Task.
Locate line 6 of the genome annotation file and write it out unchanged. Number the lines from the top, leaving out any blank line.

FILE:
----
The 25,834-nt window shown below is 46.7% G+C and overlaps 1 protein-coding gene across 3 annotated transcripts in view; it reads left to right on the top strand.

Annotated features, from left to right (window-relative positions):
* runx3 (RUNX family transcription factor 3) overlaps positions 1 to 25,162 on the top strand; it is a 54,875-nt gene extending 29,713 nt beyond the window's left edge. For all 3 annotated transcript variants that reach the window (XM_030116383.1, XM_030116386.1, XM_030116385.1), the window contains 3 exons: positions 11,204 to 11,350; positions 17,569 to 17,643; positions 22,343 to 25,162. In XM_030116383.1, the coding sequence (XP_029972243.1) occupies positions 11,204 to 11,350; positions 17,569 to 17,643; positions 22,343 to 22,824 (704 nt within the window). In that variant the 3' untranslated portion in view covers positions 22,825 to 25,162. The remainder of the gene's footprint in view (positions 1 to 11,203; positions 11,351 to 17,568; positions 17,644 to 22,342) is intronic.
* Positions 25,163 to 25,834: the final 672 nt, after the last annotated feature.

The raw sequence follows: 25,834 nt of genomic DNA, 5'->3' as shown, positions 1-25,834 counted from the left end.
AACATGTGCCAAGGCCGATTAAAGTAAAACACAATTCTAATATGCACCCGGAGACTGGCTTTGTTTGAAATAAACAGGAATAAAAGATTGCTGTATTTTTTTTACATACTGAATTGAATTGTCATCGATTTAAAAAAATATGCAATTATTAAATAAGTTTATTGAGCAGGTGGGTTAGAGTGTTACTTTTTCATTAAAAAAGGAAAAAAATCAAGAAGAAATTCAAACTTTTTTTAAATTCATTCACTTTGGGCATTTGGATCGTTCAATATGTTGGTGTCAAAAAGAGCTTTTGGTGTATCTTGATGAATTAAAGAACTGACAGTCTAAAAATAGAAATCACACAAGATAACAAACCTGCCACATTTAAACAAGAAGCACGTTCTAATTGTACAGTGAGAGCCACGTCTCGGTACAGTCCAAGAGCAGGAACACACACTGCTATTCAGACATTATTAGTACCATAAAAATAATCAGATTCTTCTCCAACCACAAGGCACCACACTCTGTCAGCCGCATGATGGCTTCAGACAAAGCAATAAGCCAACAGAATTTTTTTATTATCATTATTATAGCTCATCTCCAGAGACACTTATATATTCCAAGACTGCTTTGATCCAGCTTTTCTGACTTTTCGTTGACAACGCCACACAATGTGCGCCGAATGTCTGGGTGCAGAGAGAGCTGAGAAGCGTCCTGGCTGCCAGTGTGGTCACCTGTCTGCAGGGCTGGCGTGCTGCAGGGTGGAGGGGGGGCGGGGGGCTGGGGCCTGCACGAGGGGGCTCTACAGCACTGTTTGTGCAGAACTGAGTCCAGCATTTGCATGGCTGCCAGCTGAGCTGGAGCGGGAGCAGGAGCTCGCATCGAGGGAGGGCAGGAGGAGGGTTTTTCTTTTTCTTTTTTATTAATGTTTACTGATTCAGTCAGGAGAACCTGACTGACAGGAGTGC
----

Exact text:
AACATGTGCCAAGGCCGATTAAAGTAAAACACAATTCTAATATGCACCCGGAGACTGGCTTTGTTTGAAATAAACAGGAATAAAAGATTGCTGTATTTTTTTTACATACTGAATTGAATTGTCATCGATTTAAAAAAATATGCAATTATTAAATAAGTTTATTGAGCAGGTGGGTTAGAGTGTTACTTTTTCATTAAAAAAGGAAAAAAATCAAGAAGAAATTCAAACTTTTTTTAAATTCATTCACTTTGGGCATTTGGATCGTTCAATATGTTGGTGTCAAAAAGAGCTTTTGGTGTATCTTGATGAATTAAAGAACTGACAGTCTAAAAATAGAAATCACACAAGATAACAAACCTGCCACATTTAAACAAGAAGCACGTTCTAATTGTACAGTGAGAGCCACGTCTCGGTACAGTCCAAGAGCAGGAACACACACTGCTATTCAGACATTATTAGTACCATAAAAATAATCAGATTCTTCTCCAACCACAAGGCACCACACTCTGTCAGCCGCATGATGGCTTCAGACAAAGCAATAAGCCAACAGAATTTTTTTATTATCATTATTATAGCTCATCTCCAGAGACACTTATATATTCCAAGACTGCTTTGATCCAGCTTTTCTGACTTTTCGTTGACAACGCCACACAATGTGCGCCGAATGTCTGGGTGCAGAGAGAGCTGAGAAGCGTCCTGGCTGCCAGTGTGGTCACCTGTCTGCAGGGCTGGCGTGCTGCAGGGTGGAGGGGGGGCGGGGGGCTGGGGCCTGCACGAGGGGGCTCTACAGCACTGTTTGTGCAGAACTGAGTCCAGCATTTGCATGGCTGCCAGCTGAGCTGGAGCGGGAGCAGGAGCTCGCATCGAGGGAGGGCAGGAGGAGGGTTTTTCTTTTTCTTTTTTATTAATGTTTACTGATTCAGTCAGGAGAACCTGACTGACAGGAGTGC